A **ramp function** usually starts at the origin and travels upwards or downwards to the right in a straight line.

Ramp functions that *don’t* start at the origin (e.g. they start at x = 1, x = 5, or x = 99) are called **shifted or delayed** ramp functions.

A ramp function with a constant slope (K) of 1 is called the unit ramp function. Before the origin (i.e. for negative x-values), the unit ramp function always has a value of zero.

Ramp functions are *unary real functions*, which take one argument and have a domain of real numbers.

## Ramp Function Formula

The ramp function is defined as (Tan & Jiang, 2007):

*v*(*t*) = *Ktu*(*t*)

Where “K” is the slope, given by the following formula:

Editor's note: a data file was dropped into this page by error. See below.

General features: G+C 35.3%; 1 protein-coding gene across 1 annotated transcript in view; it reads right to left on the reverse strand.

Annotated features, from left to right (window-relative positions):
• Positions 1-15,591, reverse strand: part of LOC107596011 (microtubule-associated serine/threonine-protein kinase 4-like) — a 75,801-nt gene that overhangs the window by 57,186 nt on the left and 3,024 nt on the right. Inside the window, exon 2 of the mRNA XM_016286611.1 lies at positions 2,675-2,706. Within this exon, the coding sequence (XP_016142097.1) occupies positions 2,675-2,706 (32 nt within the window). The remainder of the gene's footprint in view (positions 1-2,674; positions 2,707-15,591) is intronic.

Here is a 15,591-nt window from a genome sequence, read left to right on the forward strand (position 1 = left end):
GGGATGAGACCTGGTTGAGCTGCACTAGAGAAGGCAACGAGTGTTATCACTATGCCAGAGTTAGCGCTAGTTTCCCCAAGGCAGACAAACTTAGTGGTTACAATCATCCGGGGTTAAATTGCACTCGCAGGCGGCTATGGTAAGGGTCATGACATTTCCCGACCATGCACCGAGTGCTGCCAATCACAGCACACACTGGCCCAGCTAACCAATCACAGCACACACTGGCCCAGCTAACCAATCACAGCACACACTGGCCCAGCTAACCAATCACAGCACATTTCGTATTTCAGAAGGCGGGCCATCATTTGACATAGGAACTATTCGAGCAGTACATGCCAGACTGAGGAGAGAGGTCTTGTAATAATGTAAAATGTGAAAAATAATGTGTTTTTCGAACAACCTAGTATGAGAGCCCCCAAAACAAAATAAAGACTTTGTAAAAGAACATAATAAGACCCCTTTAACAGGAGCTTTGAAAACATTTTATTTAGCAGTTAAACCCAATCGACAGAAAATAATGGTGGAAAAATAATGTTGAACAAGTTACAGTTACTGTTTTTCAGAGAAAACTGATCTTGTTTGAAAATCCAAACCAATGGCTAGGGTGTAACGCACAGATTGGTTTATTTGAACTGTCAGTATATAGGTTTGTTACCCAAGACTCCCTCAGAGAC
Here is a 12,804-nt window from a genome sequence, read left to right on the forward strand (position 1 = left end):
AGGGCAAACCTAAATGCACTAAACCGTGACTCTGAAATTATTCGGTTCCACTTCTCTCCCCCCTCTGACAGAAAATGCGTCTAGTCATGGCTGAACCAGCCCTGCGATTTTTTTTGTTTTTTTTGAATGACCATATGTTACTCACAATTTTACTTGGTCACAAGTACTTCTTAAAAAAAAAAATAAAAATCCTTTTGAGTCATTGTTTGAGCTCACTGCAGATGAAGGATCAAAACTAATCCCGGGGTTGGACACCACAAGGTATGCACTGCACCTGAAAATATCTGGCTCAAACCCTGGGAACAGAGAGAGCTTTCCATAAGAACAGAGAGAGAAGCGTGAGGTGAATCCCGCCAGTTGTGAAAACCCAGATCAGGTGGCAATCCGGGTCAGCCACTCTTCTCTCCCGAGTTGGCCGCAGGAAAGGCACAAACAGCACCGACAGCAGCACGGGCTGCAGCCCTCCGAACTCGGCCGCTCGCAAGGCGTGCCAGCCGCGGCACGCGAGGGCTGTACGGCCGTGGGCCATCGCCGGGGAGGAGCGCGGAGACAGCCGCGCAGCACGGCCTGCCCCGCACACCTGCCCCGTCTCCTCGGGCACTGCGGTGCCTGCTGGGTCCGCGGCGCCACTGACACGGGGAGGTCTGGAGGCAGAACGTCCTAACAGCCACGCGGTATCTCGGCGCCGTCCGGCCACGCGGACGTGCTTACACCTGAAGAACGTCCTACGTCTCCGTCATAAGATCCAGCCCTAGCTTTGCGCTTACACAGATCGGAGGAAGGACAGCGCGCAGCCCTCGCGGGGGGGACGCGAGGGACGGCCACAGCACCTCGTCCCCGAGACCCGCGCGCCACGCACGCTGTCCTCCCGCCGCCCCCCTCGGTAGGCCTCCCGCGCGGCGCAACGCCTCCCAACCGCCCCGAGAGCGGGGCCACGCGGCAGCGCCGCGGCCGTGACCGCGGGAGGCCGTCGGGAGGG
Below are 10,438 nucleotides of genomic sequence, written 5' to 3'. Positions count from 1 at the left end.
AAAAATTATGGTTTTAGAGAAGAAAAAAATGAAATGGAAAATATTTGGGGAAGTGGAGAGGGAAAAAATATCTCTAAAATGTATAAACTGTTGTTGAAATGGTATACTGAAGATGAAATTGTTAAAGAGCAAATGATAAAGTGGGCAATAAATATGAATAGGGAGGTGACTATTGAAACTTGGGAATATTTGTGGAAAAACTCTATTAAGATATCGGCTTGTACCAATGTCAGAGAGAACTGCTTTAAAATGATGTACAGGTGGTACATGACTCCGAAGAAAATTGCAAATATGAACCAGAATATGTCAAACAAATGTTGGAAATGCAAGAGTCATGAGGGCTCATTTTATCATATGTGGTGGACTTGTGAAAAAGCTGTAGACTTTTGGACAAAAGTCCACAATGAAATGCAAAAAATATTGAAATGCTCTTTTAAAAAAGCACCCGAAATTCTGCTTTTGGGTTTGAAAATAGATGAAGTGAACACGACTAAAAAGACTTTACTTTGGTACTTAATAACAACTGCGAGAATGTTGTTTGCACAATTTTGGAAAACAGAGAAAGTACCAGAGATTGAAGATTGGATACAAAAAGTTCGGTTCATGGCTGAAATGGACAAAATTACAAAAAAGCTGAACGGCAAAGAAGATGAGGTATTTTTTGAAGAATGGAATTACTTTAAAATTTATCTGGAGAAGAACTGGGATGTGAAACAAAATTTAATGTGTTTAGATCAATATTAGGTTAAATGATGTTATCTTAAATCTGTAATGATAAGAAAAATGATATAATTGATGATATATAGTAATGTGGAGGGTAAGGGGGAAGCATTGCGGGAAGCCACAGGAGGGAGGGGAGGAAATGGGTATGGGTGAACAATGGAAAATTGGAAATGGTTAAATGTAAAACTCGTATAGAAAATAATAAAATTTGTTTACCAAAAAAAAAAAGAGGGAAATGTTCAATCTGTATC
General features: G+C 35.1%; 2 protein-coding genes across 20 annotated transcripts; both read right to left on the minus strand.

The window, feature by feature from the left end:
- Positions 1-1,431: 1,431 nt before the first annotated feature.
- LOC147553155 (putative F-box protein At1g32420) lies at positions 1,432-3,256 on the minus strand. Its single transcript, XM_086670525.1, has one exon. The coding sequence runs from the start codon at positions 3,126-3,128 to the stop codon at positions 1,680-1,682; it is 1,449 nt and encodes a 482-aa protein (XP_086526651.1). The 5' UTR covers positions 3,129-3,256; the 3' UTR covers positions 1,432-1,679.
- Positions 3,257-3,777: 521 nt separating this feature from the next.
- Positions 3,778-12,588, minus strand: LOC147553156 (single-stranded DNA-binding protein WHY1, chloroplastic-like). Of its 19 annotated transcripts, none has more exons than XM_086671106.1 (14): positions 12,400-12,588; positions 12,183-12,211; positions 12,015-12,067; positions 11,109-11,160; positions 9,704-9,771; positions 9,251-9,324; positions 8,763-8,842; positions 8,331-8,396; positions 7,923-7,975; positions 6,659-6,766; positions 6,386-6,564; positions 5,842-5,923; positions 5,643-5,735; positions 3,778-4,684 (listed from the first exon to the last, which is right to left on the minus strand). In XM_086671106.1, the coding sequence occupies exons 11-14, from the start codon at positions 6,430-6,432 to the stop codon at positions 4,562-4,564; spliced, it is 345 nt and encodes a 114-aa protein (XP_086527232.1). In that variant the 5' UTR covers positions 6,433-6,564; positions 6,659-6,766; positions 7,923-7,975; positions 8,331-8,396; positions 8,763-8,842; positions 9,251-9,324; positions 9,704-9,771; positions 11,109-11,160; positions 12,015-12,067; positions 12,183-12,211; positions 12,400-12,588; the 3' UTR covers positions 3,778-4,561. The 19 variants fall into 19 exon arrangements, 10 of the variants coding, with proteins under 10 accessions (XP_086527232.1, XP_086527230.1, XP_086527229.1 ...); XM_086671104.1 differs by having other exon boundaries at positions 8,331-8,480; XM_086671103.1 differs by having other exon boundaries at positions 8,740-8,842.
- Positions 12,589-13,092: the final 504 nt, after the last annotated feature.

A **positive slope** means that the line will travel upwards; A **negative valued slope** will travel downwards.

These functions can also be defined as piecewise functions:

The symbol ” := ” just means “definition.” The second part of the piecewise function (0, x < 0) is just saying that the function is zero for all values less than 0. So, nothing has changed here: this is just a more formal way of defining the ramp function’s behavior.

Various other, formal ways to define the function exist, including as an integral of the Heaviside function:

## References

Tan. L. & Jiang, J. (2007). Fundamentals of Analog and Digital Signal Processing. AuthorHouse.